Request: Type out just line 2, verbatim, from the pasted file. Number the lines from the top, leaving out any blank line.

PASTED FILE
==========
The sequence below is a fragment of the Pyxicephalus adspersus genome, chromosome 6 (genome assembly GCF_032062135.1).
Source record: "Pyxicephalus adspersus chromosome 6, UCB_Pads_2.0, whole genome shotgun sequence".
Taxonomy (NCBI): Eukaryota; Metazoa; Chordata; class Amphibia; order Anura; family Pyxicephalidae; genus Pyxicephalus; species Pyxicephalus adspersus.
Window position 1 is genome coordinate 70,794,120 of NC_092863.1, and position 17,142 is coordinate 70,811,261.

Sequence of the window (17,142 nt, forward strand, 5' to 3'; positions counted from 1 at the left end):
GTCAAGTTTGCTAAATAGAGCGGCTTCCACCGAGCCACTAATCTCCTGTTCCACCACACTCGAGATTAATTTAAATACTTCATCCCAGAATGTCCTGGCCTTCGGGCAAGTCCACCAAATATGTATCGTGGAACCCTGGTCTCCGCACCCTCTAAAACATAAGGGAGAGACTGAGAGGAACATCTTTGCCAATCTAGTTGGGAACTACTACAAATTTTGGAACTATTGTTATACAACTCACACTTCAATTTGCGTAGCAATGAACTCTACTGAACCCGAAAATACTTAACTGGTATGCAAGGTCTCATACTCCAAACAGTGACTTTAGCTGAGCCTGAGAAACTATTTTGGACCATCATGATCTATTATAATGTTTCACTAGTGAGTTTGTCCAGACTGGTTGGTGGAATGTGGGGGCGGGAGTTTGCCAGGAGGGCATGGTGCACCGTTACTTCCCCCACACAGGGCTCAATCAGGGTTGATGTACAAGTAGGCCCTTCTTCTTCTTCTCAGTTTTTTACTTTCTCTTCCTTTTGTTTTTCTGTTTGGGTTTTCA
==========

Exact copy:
Source record: "Pyxicephalus adspersus chromosome 6, UCB_Pads_2.0, whole genome shotgun sequence".